Small businesses are getting a helping hand with their cyber security thanks to a new pilot program.

The program is a joint effort between the Cyber Security Cooperative Research Centre (CSCRC), CyberCX, Data61, and the Australian Cyber Security Centre (ACSC) and will initially focus improving the security of six South Australian small to medium enterprises (SMEs).

CEO of the CSCRC Rachael Falk said SMEs often struggle with the demands of decent cyber security, making them the target of cyber criminals.

“The CSCRC recognises the cost and time pressures SMEs face in bolstering their cyber security and that they need simple, straightforward and cost-effective solutions, which is why this pilot is so important,” she said.

This pilot program will see the partners work hands-on with six South Australian SMEs to strengthen their cyber security over the coming months.

Afterward, the CSCRC hopes to establish a set of common needs across SMEs in order to help government and the Australian cyber security ecosystem better understand how to help SMEs.

Support for SMEs was a pillar of the government’s updated cyber security strategy announced last year as it recognised SMEs “often lack the resources or expertise” to adequately defend themselves against cyber threats.

To that end, it announced some initiatives to support SMEs including grants to help other organisations build programs to support SMEs with cyber development.

Karen Andrews, the Minister for Industry, Science and Technology, said the growth in digital activity caused by COVID-19 has also increased the risk of cyber attacks.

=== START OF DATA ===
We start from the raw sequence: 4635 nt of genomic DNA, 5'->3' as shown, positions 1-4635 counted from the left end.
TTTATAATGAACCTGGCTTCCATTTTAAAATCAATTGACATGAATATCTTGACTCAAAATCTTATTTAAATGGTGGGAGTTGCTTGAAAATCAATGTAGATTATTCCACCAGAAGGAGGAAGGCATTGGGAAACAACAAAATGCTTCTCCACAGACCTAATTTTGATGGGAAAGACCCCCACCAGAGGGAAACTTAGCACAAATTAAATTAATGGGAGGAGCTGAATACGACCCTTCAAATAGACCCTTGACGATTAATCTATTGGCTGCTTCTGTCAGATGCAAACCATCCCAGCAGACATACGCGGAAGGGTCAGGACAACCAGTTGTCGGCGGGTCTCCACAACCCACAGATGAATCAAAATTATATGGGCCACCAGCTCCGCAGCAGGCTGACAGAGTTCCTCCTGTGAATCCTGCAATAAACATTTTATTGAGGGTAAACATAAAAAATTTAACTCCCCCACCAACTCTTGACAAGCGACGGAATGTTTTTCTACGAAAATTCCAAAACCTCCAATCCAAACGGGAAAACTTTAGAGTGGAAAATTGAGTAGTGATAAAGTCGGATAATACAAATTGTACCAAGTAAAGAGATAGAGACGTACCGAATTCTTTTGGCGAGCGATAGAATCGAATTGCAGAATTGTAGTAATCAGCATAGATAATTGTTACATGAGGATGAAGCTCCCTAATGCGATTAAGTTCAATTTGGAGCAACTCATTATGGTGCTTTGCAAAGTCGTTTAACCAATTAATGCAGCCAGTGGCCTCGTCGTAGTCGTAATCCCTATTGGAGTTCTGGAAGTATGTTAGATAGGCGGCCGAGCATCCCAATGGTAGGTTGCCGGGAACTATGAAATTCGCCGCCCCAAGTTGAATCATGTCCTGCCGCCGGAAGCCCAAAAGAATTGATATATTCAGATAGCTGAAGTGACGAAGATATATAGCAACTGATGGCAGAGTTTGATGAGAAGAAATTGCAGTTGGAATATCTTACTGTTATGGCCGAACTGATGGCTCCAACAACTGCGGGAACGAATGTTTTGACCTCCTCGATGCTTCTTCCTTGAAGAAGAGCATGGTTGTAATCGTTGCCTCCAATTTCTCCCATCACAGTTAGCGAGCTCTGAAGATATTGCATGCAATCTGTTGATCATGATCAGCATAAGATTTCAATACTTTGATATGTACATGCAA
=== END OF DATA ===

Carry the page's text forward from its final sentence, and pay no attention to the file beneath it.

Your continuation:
“This pilot will build on our investments across Government to make sure our businesses are safe online, so they can grow and create more jobs for Australians,” she said.

A recent report from US cyber security firm Crowdstrike also found that threat actors are simply becoming faster.

Last year, the average time for attackers to gain entry into an organisation’s systems was just under 4.5 hours – roughly half the average breakout time in 2019.

Crowdstrike also recognised Australia as having a high number of ransomware attacks compared to other nations.

Ransomware attacks can be devastating to small businesses with one Melbourne-based company last year revealing how such an attack cost it around $2 million.

On Monday, the ACSC announced two companies that will be able to deliver its Information Security Registered Assessors Program (IRAP) training: CIT Solutions and the Australian Cyber Collaboration Centre.

ACSC head Abigail Bradshaw said the training will see more people who can assess whether an organisation’s cyber security meets the government’s standards.

“This means more businesses and organisations will be able to access Australian Signals Directorate-endorsed assessors to identify cyber security vulnerabilities, and help implement rigorous Australian Government cyber security standards,” she said.